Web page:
Jacques Demarthon | AFP via Getty Images
Payments processor Stripe raised $6.5 billion at a $50 billion valuation, the company said Wednesday, a steep discount from its record $95 billion valuation in 2021.
“Stripe does not need this capital to operate its business,” the company said in a press release. The cash increase – with contributions from Andreessen Horowitz, Founders Fund, Goldman Sachs and Temasek – will instead go towards providing liquidity to “current and former employees” and tax liabilities associated with stock awards.
Stripe, which was number eight on CNBC’s Disruptor 50 list last year, has now cut its valuation by nearly half from its peak two years ago. The company builds payment processing software for e-commerce companies such as Amazon, Google and Shopify.
Goldman Sachs acted as the sole placement agent, while JP Morgan acted as Stripe’s financial advisor.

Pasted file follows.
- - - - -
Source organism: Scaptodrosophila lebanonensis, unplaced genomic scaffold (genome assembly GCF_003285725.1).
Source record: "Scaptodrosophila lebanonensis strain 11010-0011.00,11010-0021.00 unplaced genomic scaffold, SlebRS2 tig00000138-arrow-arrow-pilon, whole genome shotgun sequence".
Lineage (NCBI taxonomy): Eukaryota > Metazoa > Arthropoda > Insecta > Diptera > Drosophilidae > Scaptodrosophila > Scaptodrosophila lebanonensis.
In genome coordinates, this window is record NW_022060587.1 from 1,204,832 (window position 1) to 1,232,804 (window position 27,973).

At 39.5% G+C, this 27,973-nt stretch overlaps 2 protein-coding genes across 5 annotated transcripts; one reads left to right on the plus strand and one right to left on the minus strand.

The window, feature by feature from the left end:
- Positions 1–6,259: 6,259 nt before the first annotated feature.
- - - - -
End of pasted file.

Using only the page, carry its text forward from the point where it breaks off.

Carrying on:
Stripe has been privately held for over a decade, despite frequent speculation about an IPO. CNBC reported in January that the company would make a decision on an IPO within the next year.
Stripe’s latest Series I round will be non-dilutive, the company said. By making “liquidity” available to current and former employees, the company will offset the issuance of the round’s new shares. But the company has long maintained that private ownership is optimal.
“We’re very happy as a private company,” Stripe co-founder John Collison told CNBC in 2021. At the time, Collison dismissed rumors of a potential IPO.
In July, Stripe lowered its intrinsic valuation by 28%, from $95 billion to $74 billion. Then in January, The Information reported that Stripe again lowered its valuation to $63 billion. The reduction reflects the dramatic decline in technology stocks last year, which was the worst year for the Nasdaq since 2008.
Stripe laid off 14% of its workforce in November when management admitted to misjudging how much the internet economy would continue to grow.
WATCH: Stripe co-founder says: ‘We’re very happy as a private company’